There will always be bare spots, weeds, lackluster parts of our garden.  And life.  People, including ourselves, live up or down down to our expectations of them.  If all you expect are weeds, then that is what you will find.  You will find yourself too tired to go do battle to take back your yard.  Other things will call out to you which seem to have a higher likelihood of success.  You will throw in the towel before you have even started.

However, if you can look at your garden and find all the things going right, or the potential for things going right, then that is what you will see.  You will find you have more energy to make it like you want it.  The rainy days will not seem so forlorn, but instead will be watering your flowers, making them ready to bloom brighter when the sun comes out.

Don’t believe me?  Take a look again at the pictures above.  Can you tell which part of the yard I feel better about, the part I have higher hopes for?  Hint: it is not the one with the “pretty white flowers” that my kids like.  The part I feel better about I am more likely to spend time in, working to make it even better.

Yes, I am talking about gardening, though the analogy works very well for life.  A conversation with a friend this week reminded me of that very point.  I proceeded to tell her about all the ways I am failing (persistent weeds), all the things going wrong (quick growing weed), and all the ways I should have done better (deep rooted weeds).  She then proceeded to encourage me (spreading flower seeds) and remind me of where our family has come from in the past (those perennial flowers planted several seasons ago that are now stronger and flowering more).  I was reminded to stop looking over at my neighbor’s life (“The grass is always greener…”) and focus on mine.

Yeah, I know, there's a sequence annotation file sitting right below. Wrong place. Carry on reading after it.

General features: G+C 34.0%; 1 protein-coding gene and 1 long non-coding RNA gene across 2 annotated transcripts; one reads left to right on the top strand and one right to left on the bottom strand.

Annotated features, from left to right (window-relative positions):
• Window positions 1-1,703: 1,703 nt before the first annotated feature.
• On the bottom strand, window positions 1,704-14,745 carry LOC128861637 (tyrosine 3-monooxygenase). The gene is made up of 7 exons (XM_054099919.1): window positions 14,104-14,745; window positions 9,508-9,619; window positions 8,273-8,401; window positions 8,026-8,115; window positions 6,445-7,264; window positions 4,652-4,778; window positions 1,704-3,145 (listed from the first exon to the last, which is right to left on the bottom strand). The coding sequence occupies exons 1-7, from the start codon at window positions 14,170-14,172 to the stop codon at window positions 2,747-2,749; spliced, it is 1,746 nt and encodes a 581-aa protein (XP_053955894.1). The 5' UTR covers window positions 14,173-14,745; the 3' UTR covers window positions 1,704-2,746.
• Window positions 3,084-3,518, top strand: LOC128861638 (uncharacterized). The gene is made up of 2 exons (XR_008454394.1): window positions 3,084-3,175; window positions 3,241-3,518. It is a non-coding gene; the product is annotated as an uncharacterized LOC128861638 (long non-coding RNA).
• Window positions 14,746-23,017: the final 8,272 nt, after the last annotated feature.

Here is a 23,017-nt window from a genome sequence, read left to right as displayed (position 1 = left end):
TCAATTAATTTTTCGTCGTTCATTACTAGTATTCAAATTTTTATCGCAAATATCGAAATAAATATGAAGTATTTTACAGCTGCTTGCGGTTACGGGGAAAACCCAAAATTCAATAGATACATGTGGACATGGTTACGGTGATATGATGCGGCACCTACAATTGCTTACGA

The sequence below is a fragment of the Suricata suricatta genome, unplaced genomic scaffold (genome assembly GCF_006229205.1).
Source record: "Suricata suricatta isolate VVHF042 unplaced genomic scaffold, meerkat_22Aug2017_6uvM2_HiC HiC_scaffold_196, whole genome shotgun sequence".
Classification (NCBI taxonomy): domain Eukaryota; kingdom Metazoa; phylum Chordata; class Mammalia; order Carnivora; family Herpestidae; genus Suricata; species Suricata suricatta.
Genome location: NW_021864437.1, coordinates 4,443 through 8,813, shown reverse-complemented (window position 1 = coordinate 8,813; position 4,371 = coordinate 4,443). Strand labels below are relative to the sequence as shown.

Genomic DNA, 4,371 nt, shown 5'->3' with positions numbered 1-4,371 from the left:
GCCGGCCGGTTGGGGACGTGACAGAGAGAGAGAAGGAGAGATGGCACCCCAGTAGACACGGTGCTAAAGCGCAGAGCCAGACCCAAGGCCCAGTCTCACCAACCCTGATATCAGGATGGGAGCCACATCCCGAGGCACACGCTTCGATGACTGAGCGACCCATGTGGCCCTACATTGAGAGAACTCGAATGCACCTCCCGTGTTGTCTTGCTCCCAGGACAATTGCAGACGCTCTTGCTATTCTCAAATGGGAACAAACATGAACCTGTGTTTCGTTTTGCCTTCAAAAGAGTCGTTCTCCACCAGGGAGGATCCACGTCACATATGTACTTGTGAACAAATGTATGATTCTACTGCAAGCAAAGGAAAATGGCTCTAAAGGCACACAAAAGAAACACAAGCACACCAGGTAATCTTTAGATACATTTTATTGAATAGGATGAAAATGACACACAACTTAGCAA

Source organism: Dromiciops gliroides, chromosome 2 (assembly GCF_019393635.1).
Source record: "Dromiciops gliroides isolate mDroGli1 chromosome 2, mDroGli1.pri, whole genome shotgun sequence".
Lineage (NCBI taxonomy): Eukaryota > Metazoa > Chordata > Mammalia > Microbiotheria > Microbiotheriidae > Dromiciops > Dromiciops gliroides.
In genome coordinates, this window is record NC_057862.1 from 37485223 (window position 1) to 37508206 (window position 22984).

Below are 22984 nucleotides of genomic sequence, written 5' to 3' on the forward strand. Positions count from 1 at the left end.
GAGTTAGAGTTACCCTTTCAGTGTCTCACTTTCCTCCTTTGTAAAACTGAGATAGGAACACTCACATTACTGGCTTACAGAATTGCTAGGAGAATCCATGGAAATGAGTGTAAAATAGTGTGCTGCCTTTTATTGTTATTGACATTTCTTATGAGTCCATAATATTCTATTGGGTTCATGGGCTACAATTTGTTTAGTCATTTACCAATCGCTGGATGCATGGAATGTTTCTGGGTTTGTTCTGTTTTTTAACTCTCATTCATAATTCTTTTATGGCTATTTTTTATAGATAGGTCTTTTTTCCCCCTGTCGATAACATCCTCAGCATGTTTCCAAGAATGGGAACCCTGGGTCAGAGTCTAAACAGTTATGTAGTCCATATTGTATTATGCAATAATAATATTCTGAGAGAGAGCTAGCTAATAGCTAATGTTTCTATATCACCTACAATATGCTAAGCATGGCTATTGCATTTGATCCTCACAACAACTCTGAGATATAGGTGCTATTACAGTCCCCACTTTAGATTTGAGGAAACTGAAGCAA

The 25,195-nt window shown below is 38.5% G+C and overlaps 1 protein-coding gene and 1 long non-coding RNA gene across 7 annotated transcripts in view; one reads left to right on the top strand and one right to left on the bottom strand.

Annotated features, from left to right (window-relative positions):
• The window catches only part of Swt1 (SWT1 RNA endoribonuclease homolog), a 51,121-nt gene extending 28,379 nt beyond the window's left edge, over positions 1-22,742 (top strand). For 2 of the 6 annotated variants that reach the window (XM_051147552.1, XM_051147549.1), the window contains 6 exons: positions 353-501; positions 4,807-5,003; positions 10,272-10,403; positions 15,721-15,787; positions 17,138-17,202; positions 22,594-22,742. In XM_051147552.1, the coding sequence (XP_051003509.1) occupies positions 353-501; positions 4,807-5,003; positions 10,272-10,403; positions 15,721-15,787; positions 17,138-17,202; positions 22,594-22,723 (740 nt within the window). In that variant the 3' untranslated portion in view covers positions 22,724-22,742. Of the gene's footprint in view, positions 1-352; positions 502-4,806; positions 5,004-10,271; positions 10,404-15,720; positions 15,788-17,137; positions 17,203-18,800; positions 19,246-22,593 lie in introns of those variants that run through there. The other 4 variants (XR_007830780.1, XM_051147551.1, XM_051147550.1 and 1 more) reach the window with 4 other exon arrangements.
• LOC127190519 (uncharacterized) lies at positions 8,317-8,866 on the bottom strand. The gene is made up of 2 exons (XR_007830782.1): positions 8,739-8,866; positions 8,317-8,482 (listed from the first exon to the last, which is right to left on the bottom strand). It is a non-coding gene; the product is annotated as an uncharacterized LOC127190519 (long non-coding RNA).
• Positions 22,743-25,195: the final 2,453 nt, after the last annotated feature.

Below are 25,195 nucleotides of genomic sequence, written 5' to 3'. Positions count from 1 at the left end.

Sometimes, our garden really is shabby.  That is when you choose a corner to start improving upon, pulling weeds and planting things you enjoy.  Other times, it is only your perspective, looking at the areas still in progress.  You forget to turn and see the things you have added to make your garden your own.  Do not get so focused on the seed that your forget to see the flower.

 

Jul 012015
 

nature center bird identification display

It is 4:37 a.m. The first bird started singing.  I really need to figure out which bird this is.  It does not really matter. I feel like we share this special time, while the rest of the world sleeps we welcome in the new day together. Though, it is an hour later than the last time I made note of my feathered  friend’s song. A reminder that the sun will start rising later everyorning from here to the Winter Equinox.

Jun 172015
 

This is a Librivox recording, on YouTube. Most Librivox recordings I have listened to were read by one reader, or maybe multiple ones, but always one voice at a time. This recording of The Secret Garden by Frances Hodgson Burnett is a dramatic reading with different voices for various characters. This makes is easier to follow along with the story if there are large sections of conversation, so I greatly appreciate the effort put into this free recording.

The recording is 7 hours and 38 minutes long.

May 272015
 

This Librivox recording contains the full recording of A Child’s Garden of Verses by Roberty Louis Stevenson. The first minute and twenty five seconds are the introduction and dedication at the beginning of the book. All together the books takes just over an hour to listen to.

While the words are very clear in dictation, the speaker sounds on the younger side and sometimes is a bit halting in his speech.

May 132015
 

Having kids has been a great reminder of how much we take for granted, such as knowing that the green things growing in the garden will turn into food that we can eat. Or knowing that the roots are what take up the water and nutrients from the soil. If we do not teach the young ones, how will they learn and understand? Having them help also means they are more likely to eat the food grown.

This story is just over 11 minutes in length.

May 062015
 

This is a cute story for young children. While it can be used to show, in an imaginary way, how a seed grows, it can also be used to talk about other topics – change, trying new things, being yourself/different, etc.

I enjoyed the clear, steady reading that made it easy to listen to. Colorful illistrations were well done. The video is 5:21 minutes in length.